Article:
In the final weeks before the 2020 U.S. presidential election, voting rights advocates and elections officials urged Americans to keep a watchful eye out for nefarious schemes by partisan groups to pressure people into voting against their preferences or not vote at all.
That type of illegal conduct, a form of voter suppression, can take many forms — including online and in-person at polling locations on Election Day. Below is a guide to identifying such crimes, some of which are punishable by fines or prison time, and how to report offenses while at the polls on Nov. 3 to choose between U.S. President Donald Trump and Democratic rival Joe Biden for the White House, among other races.
What Is the Legal Definition of Voter Intimidation?
First, a lesson in semantics. An “election crime” is an umbrella term to cover a range of illegal activities regarding voting or campaigning. One category of election crimes covers civil rights violations — when groups or individuals attempt to intimidate voters into casting ballots against their initial selections or sitting out an election.
That said, other rules may prohibit guns at polls on a case-by-case basis. For example, if elections officials are hosting a poll on school property, where federal law preemptively bans firearms, people would risk arrest if they brought a gun to vote.
Nonetheless, the federal laws prohibiting voter intimidation described above make it illegal for anyone to use a gun to threaten a voter, per the Georgetown institute. It concluded:
“Even where guns are not explicitly prohibited, they may not be used to intimidate voters. Nor may armed groups of individuals patrol polling locations or otherwise engage in activities reserved for law enforcement or official state militias.”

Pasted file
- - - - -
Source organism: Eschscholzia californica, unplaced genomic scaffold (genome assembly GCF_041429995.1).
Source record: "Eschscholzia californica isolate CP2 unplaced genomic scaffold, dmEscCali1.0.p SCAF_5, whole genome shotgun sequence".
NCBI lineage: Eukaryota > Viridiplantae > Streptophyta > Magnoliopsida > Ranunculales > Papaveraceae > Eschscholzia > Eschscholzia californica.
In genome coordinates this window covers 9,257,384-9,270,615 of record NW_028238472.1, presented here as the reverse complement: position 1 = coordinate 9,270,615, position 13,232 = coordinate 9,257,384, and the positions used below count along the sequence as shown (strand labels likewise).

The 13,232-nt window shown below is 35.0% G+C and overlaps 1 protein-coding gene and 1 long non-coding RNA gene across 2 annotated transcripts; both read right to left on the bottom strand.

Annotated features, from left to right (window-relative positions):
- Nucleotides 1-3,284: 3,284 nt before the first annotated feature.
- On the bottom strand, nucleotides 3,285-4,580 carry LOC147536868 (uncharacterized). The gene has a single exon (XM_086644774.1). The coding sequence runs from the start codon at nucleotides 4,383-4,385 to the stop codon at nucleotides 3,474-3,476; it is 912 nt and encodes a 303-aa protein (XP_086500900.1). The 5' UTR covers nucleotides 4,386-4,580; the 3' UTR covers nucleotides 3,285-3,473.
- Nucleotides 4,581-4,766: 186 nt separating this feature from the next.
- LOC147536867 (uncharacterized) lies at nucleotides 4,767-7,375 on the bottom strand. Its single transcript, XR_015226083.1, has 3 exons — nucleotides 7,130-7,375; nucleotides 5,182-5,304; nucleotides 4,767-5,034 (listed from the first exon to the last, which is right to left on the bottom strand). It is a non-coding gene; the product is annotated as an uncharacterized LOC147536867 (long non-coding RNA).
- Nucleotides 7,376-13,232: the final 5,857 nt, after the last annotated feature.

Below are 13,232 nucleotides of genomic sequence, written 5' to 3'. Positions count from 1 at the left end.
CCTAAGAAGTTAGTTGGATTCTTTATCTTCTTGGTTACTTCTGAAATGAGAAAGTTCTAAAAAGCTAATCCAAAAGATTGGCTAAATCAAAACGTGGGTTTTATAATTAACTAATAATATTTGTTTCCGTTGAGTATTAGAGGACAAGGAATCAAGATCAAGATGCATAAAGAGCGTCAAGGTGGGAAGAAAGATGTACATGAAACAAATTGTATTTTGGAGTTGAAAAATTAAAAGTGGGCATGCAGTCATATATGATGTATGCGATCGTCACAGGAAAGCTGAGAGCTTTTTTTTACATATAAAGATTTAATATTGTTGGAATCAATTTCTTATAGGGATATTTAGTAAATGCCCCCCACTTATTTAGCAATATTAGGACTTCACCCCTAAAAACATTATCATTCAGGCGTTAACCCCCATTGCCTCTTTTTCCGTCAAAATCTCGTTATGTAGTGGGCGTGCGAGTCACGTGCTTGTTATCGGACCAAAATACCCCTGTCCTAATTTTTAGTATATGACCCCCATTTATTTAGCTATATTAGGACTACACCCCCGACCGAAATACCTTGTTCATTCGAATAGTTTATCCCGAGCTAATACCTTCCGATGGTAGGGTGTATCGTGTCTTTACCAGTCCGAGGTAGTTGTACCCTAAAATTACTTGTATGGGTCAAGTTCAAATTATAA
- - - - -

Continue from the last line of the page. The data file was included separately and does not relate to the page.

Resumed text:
What Is Legal Conduct at Polling Sites?
No law prohibits someone from asking who you voted for.
State laws allow some forms of “poll watching” or “election observing” by means of which people can legally monitor the voting process at polling places and report what they see to political party leaders. In many states, those “poll monitors” must be trained and certified by a political party or candidate and carry certain credentials. (A state-by-state break down of poll-watching guidelines from the National Association of Secretaries of State, is available here.)
Additionally, according to the FBI, you can give people rides to vote, offer them stamps to mail ballots, or run campaign activities nearby polling sites without committing federal election crimes — though state laws may prohibit such behavior.
What Should You Do If You Witness a Suspected Election Crime?
If you fear for your safety at polls on Election Day, call 911.
Notify election officials about what you saw or experienced; They are obligated to prevent intimidation and unauthorized challenges to your right to vote, according to SPLC.
You can also call 866-OUR-VOTE (866-687-8683) — a lawyer-run, nonpartisan voter-rights hotline — to talk to a volunteer who’s trained to investigate potential voter fraud or can assist you in non-English languages.